Topic outline

    • Markets Around Us

      Q30. Explain how a chain of markets is formed. What purpose does it serve?

      Ans. Goods are produced in factories, on farms and in homes. However, we don’t buy directly from the factory or from the farm. Nor would the producers be interested in selling us small quantities such as one kilo of vegetables or one plastic mug. The people in between the producer and the final consumer are the traders. The wholesale trader first buys goods in large quantities. These will then be sold to other traders. In these markets, buying and selling takes place between traders. It is through these links of traders that goods reach faraway places. The trader who finally sells this to the consumer, is the retailer. This could be a trader in a weekly market, a hawker in the neighbourhood or a shop in a shopping complex.

      It serves a great purpose as it is through these links of traders that goods reach faraway places. It provides employment to large number of people. Factories and producers need not to find their customer directly. It maintains flow of money in the society.

      Q31. Why are things cheap in the weekly market?

      Ans. Many things in weekly markets are available at cheaper rates. This is because when shops are in permanent buildings, they incur a lot of expenditure – they have to pay rent, electricity, fees to the government. They also have to pay wages to their workers. In weekly markets, these shop owners store the things they sell at home. Most of them are helped by their family members and, hence, do not need to hire workers. Weekly markets also have a large number of shops selling the same goods which means there is competition among them. If some trader were to charge a high price, people would move to another shop where the same thing may be available more cheaply or where the buyer can bargain and bring the price down.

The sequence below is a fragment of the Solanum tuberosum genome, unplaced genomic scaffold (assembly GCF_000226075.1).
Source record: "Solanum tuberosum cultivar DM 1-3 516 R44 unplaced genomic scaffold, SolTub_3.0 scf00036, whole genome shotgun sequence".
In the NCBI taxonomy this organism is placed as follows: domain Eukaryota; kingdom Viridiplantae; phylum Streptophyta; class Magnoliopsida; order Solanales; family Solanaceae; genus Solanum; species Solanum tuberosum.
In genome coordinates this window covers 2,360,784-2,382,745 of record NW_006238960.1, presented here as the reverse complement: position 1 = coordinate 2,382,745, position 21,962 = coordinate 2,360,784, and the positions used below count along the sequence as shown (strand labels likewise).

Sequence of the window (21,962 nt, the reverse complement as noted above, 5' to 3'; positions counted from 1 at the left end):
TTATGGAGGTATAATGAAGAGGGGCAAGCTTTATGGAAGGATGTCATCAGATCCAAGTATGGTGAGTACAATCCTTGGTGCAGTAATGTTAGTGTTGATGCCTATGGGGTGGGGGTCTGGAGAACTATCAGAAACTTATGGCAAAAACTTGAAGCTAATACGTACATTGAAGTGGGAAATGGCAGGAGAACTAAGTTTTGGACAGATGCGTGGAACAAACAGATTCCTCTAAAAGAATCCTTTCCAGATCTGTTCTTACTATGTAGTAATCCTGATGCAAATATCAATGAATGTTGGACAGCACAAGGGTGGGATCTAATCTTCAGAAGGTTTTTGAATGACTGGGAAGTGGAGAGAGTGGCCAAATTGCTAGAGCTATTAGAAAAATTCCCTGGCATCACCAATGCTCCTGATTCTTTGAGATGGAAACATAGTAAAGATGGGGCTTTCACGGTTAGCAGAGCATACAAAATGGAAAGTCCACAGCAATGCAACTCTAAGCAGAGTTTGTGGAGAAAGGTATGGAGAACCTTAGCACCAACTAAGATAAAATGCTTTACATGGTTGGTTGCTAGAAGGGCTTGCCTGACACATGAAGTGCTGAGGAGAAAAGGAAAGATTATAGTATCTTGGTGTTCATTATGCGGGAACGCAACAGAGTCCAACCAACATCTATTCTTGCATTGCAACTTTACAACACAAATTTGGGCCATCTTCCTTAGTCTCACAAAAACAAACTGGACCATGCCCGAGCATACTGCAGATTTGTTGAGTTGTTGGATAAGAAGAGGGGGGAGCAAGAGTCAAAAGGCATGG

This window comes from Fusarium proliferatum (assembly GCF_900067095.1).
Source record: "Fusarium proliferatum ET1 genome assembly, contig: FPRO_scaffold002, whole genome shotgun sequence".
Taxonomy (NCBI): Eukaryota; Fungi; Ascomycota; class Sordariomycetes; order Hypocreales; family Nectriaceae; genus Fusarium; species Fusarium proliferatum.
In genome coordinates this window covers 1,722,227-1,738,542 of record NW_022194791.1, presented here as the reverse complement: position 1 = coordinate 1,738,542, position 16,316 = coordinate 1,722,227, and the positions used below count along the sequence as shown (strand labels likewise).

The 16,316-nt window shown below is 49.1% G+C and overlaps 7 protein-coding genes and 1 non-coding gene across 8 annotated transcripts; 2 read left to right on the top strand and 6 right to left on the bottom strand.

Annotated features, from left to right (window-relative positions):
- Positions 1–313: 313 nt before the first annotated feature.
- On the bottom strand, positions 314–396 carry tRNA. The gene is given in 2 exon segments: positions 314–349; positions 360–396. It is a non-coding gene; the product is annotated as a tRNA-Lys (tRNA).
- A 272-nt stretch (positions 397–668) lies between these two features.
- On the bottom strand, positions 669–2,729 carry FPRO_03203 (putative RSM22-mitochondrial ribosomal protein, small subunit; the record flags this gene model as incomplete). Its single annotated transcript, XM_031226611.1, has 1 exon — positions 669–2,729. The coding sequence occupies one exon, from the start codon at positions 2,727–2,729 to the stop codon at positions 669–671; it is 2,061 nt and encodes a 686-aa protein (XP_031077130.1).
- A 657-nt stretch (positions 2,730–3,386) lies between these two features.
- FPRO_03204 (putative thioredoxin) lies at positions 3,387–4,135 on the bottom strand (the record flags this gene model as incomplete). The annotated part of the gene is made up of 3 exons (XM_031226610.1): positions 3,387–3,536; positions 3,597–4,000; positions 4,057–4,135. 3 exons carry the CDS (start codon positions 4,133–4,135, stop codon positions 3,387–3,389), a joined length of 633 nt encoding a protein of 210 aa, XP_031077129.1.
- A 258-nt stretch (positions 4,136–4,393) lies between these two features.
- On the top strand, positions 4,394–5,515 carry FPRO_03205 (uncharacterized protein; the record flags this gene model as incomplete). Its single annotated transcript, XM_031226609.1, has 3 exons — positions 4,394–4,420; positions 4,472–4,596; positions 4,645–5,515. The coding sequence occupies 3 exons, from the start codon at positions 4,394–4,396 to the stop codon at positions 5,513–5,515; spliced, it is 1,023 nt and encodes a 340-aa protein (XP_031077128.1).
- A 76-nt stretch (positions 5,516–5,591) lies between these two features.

Q32. Explain with an example how people bargain in the market. Can you think of a situation where the bargain would be unfair?

      Ans. Bargaining is a type of negotiation in which the buyer and seller of a good or service debate the price and exact nature of a transaction. If the bargaining produces agreement on terms, the transaction takes place.


      Reena asked the shopkeeper “how much this bag for?”

      Shopkeeper replied “1000 rupees”.

      Reena instantly replied, “400 rupees”.

      Shopkeeper laughed and said, “Not possible”.

      Reena replied, “700 rupees” and this is the final price.

      Shopkeeper replied, “Ok” and hand over the bag to Reena.

      Bargaining would be unfair in the following cases:

                              i.        When the thing we are getting is already at the lowest price and is of good quality.

                             ii.        When the person selling the item is economically weak and his livelihood depends on what he sells.


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